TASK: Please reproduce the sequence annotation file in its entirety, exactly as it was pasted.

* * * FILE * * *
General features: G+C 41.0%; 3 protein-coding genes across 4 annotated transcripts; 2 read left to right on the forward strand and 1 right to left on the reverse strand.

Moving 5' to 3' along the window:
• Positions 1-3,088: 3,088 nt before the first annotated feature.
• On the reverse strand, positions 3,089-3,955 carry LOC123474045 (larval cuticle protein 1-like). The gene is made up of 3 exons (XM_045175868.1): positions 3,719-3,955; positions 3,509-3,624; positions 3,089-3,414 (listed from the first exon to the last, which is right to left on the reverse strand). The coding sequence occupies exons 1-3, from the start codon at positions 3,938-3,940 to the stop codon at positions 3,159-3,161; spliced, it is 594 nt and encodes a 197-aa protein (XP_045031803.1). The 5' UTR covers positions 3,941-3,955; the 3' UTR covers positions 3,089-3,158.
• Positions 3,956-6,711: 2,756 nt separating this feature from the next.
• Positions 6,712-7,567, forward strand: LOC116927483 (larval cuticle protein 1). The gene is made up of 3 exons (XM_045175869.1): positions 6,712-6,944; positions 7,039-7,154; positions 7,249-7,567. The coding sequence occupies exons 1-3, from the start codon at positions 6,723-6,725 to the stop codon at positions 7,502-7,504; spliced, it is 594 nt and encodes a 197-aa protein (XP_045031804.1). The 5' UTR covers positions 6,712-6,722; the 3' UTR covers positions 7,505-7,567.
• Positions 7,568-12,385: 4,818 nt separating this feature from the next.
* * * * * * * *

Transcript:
General features: G+C 41.0%; 3 protein-coding genes across 4 annotated transcripts; 2 read left to right on the forward strand and 1 right to left on the reverse strand.

Moving 5' to 3' along the window:
• Positions 1-3,088: 3,088 nt before the first annotated feature.
• On the reverse strand, positions 3,089-3,955 carry LOC123474045 (larval cuticle protein 1-like). The gene is made up of 3 exons (XM_045175868.1): positions 3,719-3,955; positions 3,509-3,624; positions 3,089-3,414 (listed from the first exon to the last, which is right to left on the reverse strand). The coding sequence occupies exons 1-3, from the start codon at positions 3,938-3,940 to the stop codon at positions 3,159-3,161; spliced, it is 594 nt and encodes a 197-aa protein (XP_045031803.1). The 5' UTR covers positions 3,941-3,955; the 3' UTR covers positions 3,089-3,158.
• Positions 3,956-6,711: 2,756 nt separating this feature from the next.
• Positions 6,712-7,567, forward strand: LOC116927483 (larval cuticle protein 1). The gene is made up of 3 exons (XM_045175869.1): positions 6,712-6,944; positions 7,039-7,154; positions 7,249-7,567. The coding sequence occupies exons 1-3, from the start codon at positions 6,723-6,725 to the stop codon at positions 7,502-7,504; spliced, it is 594 nt and encodes a 197-aa protein (XP_045031804.1). The 5' UTR covers positions 6,712-6,722; the 3' UTR covers positions 7,505-7,567.
• Positions 7,568-12,385: 4,818 nt separating this feature from the next.